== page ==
16. Creating disciples, youth involvement, and declining membership are the top three concerns. How can the United Methodist Church expect to create disciples when much of the declining membership is due to young people leaving the church over the treatment of LGBT people. I don’t have to look too far from home; my daughter quit attending church when she saw how the United Methodist Church chose to treat me because I am gay (and she let our bishop know this when the bishop tried to stop the Holy Ceremony that my husband I had last year). Young people do not want to be a disciple to a perception of Christ as one who does not embrace his creation…all of it.

    United Methodists and especially those of the conservative faction can pretend that the issue of LGBT equality is not important, but they do so at their own peril.

    • Elaine T. says:

      My daughters were born, raised and married in the UMC. Today they would never consider belonging to an UMC congregation. They are all active in very large congregations of other denominations that have significant numbers of young people in them. ( My estimate would be that 60-75% of their attenders are under the age of 50.) I would guess that our UMC has those number in the reverse) Why wouldn’t they consider the UMC? They see how God created the concept of marriage between a man and woman in the creation story That model is illustrated throughout the whole Bible. It’s like God puts the bow on the whole package when He sums it up in describing The Marriage of the Lamb where Christ is the groom and the church is the bride. What you don’t hear much about is what you find smack in the middle of the Bible . There is a whole book devoted to how God values the sexual relationship between a man and a woman. It is the plan that God introduces, illustrates, and glorifies from Genesis to Revelation.

      • Very good comments, Elaine. Those who want to talk about the “few verses” that discuss sexuality are missing the big picture. Go all the way back to Genesis. A major theme of the entire Bible that emanates forward is the problems occurring when there is a breach in the man/woman relationship, which is the focus of procreation for a creating God. Redefining this relationship is a much deeper issue spiritually than is commonly appreciated.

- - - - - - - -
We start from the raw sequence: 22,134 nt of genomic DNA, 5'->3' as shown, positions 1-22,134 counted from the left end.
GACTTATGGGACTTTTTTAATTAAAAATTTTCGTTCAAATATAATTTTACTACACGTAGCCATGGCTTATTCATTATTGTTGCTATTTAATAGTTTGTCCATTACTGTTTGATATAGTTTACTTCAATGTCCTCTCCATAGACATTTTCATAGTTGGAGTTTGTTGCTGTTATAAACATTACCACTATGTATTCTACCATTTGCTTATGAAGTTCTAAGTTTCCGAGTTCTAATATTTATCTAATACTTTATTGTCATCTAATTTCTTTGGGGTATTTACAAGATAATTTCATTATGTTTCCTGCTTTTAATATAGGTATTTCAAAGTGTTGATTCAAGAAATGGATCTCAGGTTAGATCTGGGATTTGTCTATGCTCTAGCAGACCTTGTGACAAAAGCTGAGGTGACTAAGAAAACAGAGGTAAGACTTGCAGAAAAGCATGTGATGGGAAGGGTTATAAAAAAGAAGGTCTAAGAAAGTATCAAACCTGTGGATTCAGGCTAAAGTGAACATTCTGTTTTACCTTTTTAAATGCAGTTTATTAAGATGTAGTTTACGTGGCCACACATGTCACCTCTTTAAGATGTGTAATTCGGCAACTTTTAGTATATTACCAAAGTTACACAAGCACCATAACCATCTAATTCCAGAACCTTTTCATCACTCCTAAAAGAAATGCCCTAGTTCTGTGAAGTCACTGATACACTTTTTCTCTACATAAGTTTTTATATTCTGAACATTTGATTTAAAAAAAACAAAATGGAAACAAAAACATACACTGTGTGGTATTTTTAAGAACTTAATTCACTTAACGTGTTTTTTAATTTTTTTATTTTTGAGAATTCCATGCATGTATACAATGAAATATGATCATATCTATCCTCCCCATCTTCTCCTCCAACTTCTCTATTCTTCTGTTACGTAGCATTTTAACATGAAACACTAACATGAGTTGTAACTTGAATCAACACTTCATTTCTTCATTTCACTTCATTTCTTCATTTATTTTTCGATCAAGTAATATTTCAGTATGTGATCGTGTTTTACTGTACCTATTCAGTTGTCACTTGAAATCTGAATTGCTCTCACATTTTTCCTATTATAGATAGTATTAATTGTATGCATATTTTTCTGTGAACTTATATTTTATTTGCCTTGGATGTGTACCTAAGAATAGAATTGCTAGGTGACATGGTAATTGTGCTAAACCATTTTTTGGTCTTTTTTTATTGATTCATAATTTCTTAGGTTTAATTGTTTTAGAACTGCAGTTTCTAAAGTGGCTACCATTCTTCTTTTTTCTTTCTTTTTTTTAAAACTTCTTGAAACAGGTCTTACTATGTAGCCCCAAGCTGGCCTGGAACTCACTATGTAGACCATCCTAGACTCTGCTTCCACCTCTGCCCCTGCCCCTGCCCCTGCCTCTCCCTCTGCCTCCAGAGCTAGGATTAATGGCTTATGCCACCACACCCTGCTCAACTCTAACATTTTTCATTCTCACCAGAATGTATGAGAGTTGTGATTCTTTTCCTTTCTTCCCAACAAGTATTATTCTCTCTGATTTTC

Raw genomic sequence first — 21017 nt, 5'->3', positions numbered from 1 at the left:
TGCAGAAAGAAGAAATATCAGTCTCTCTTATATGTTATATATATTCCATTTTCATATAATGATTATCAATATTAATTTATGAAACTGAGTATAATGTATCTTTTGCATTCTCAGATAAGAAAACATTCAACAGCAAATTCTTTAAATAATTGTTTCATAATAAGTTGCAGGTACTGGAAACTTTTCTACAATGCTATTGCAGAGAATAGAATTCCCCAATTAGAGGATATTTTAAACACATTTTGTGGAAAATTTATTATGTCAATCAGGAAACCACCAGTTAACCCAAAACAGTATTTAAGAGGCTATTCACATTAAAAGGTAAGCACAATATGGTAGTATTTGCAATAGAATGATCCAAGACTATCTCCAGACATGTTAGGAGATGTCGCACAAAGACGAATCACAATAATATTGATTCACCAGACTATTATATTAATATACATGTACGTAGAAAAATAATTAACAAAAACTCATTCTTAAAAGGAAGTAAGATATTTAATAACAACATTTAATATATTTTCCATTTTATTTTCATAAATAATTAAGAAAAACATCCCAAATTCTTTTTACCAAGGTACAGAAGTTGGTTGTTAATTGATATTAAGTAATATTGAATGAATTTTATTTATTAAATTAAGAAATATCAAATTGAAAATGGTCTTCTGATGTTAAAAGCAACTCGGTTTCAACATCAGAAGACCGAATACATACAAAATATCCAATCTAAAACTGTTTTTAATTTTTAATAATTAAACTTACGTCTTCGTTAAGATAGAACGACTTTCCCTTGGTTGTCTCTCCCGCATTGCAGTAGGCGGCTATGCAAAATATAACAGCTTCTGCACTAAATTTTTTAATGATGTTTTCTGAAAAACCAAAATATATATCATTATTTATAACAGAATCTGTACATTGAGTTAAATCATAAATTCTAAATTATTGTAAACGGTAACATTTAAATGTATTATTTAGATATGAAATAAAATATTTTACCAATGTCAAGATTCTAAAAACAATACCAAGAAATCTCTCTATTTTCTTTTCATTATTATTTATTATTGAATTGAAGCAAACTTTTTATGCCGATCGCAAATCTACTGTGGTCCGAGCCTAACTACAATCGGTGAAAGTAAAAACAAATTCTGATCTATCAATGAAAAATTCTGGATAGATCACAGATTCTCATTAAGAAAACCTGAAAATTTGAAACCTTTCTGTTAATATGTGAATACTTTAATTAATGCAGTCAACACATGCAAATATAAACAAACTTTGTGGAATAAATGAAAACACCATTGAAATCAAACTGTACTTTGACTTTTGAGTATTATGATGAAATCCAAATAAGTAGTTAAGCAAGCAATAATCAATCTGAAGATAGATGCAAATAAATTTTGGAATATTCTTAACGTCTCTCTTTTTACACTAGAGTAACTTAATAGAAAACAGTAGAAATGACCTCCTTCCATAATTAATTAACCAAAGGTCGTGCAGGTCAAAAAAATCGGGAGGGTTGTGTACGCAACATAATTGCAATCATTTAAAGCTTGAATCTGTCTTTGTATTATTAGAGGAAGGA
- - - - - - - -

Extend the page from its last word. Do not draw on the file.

17. The 11% who do think same sex issues are important are enough to bring The UMC to its knees. And the other 89% are content to allow them to do so.

    • William says:

      To make disciple of Jesus Christ for the TRANSFORMATION of the world — we proclaim. But, the progressives seem to want to transform Jesus to the world. If it is for the transformation of the world, then why are we so bogged down with sexual immorality? Could be that progressives are capitulating to the world a sin of sexual immorality so as get themselves off the hook by having a denomination endorse their sin — thus it’s been voted out as a sin by the sheer numbers of a mainline church.

  18. I took the poll, and the questions were biased and fixed to get this result. Of course everyone on both sides thinks making disciples is a higher priority than sexuality, but that doesn’t mean one opposes schism if gay marriage / ordination continues. Even the ones sent the poll were carefully hand picked. It was dishonest and misleading.

  19. I wish someone had told me about the poll. The best kept secret in our Denomination until the results came out. The bigger issue in the UMC didn’t seem to even be on the list – The Authority of Scripture vs Culture.

  20. This so-called poll is totally bogus, it was quickly created and published to justify the “progressive” viewpoint prior to conferences this month. And the results in NO WAY represent what I and most of my Georgia UMC friends believe. The poll was not sent to all UMC members — only those who go to the UMC website saw it, a very small minority of Methodists. The clergy may be leaning toward unity and acceptance of gay marriage, but believe me, we in the pews do NOT approve. If the Conference votes to allow gay clergy and same-sex marriage, people will leave the UMC in droves, so the clergy better be prepared for that. For a more accurate response to those issues, send the poll out to all churches and their entire congregations! In my opinion, a split is inevitable.

  21. Yesterday I submitted a comment critical of this poll. Why doesn’t it appear? Are you censoring comments to show only the positive ones?

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The United Methodist Reporter wants to encourage lively conversation about The United Methodist Church and our articles in the belief that Christian conversation (what Wesley would call conferencing) is a means of grace. While we support passionate debate, we cannot allow language that demeans or demonizes others, and we reserve the right to delete any comment we believe to be harmful or inappropriate. We encourage all to remember that we are all broken and in need of Christ's grace, and that we all see through the glass darkly until that time we when reach full perfection in love. May your speech here be tempered with love, and reflection of the fruits of love, joy, peace, patience, kindness, goodness, faithfulness, gentleness, and self-control. After all, "There is no law against things like this." (Galatians 5:22-23)